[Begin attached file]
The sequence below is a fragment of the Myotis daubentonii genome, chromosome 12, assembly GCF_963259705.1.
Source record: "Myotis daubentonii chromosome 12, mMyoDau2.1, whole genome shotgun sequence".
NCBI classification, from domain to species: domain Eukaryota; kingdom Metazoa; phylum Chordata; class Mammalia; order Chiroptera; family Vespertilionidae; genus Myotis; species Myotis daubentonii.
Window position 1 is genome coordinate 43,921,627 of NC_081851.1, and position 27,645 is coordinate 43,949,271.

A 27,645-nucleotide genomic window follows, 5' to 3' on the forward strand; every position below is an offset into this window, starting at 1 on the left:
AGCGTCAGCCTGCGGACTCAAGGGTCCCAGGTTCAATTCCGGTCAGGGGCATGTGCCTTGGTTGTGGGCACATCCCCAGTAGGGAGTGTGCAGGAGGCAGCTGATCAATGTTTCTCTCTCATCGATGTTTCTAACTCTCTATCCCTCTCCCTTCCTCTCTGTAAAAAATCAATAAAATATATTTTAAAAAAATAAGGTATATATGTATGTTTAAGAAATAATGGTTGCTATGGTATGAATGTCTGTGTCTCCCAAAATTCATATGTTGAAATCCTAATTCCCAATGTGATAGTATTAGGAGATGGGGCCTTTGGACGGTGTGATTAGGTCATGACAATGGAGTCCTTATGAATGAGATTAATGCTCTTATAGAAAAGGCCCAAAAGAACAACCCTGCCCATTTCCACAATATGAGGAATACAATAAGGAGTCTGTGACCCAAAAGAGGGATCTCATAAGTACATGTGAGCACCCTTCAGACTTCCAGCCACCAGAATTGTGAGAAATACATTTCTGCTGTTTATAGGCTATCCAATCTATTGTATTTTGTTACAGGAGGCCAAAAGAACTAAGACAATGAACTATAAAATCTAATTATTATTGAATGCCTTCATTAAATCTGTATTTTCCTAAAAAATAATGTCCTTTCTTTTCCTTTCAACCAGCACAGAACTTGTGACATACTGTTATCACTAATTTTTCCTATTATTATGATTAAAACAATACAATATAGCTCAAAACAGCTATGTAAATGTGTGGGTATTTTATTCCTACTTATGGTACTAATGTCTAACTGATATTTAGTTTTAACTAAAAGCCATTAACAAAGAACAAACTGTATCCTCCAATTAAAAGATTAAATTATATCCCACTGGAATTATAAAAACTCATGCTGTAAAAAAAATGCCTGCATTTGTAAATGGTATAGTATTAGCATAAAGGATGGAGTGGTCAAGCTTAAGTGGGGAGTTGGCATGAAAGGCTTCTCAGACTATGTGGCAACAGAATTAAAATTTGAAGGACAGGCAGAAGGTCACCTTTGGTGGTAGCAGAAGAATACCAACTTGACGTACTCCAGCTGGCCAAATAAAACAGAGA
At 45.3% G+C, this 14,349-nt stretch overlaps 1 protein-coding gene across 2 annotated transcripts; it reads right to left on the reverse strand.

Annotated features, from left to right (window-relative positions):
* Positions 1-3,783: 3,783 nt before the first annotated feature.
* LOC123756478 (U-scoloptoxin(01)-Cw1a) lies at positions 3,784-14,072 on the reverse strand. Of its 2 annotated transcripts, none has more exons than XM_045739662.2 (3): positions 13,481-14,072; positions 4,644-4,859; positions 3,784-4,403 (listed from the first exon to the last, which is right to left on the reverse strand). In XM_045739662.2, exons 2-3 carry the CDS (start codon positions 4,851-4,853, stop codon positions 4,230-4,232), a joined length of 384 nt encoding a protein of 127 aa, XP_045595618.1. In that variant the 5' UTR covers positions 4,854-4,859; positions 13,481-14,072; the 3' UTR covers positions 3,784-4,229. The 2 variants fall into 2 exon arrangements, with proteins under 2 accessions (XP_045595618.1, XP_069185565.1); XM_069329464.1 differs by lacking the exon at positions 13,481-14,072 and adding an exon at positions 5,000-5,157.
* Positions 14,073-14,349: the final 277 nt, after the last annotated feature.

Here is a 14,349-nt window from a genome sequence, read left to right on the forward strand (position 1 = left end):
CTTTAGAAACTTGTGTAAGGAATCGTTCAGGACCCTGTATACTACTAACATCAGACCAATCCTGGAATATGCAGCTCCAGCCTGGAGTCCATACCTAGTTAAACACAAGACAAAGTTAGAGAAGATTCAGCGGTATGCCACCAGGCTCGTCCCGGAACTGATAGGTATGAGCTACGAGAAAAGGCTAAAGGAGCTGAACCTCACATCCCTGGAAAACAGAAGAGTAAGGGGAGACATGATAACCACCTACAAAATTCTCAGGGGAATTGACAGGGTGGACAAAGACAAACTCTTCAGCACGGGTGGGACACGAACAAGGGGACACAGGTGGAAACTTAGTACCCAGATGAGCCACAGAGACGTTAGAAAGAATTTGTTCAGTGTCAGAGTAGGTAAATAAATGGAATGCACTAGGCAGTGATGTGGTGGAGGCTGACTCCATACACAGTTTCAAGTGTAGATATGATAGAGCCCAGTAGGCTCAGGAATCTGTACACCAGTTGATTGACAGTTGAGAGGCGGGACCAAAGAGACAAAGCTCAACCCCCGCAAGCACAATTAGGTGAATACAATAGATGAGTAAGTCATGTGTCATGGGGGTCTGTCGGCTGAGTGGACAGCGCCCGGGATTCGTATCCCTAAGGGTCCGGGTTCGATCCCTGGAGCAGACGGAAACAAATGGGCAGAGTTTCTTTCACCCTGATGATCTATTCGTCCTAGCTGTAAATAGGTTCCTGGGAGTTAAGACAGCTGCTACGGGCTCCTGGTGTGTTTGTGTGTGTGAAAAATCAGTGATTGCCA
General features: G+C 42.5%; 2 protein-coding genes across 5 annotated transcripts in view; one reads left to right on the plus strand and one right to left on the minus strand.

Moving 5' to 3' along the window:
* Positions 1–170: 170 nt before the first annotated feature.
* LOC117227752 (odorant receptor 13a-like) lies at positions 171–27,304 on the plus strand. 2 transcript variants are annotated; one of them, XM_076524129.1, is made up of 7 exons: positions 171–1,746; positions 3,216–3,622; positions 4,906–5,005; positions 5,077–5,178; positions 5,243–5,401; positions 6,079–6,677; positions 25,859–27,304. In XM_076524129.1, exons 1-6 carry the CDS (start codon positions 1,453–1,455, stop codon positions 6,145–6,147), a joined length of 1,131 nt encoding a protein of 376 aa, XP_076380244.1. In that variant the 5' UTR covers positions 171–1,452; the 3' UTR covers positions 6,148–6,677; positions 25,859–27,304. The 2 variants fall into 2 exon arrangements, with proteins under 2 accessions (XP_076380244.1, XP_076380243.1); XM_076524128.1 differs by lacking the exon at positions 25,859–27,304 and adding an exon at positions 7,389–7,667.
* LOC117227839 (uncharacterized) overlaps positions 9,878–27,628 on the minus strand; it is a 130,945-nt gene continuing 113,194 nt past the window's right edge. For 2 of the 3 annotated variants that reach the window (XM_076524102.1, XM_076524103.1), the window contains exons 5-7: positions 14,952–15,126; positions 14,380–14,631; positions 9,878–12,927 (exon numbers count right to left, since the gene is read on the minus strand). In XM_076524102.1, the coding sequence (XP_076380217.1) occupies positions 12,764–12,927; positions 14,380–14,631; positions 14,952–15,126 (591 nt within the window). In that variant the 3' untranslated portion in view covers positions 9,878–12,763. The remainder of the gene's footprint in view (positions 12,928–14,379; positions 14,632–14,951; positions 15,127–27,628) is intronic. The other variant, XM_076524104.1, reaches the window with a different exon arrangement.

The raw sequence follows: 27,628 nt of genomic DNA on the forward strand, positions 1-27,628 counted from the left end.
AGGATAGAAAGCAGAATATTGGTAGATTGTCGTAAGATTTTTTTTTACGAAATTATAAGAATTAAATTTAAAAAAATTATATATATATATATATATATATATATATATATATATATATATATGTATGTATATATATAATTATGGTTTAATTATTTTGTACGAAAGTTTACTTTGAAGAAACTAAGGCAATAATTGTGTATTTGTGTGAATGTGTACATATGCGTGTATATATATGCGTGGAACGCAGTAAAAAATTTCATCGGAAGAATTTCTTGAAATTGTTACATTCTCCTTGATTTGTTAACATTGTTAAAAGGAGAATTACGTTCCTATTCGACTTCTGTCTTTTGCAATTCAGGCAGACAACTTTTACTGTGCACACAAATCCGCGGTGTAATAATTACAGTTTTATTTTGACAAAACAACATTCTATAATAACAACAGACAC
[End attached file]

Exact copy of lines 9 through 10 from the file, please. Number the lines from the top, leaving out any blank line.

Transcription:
* Positions 1-3,783: 3,783 nt before the first annotated feature.
* LOC123756478 (U-scoloptoxin(01)-Cw1a) lies at positions 3,784-14,072 on the reverse strand. Of its 2 annotated transcripts, none has more exons than XM_045739662.2 (3): positions 13,481-14,072; positions 4,644-4,859; positions 3,784-4,403 (listed from the first exon to the last, which is right to left on the reverse strand). In XM_045739662.2, exons 2-3 carry the CDS (start codon positions 4,851-4,853, stop codon positions 4,230-4,232), a joined length of 384 nt encoding a protein of 127 aa, XP_045595618.1. In that variant the 5' UTR covers positions 4,854-4,859; positions 13,481-14,072; the 3' UTR covers positions 3,784-4,229. The 2 variants fall into 2 exon arrangements, with proteins under 2 accessions (XP_045595618.1, XP_069185565.1); XM_069329464.1 differs by lacking the exon at positions 13,481-14,072 and adding an exon at positions 5,000-5,157.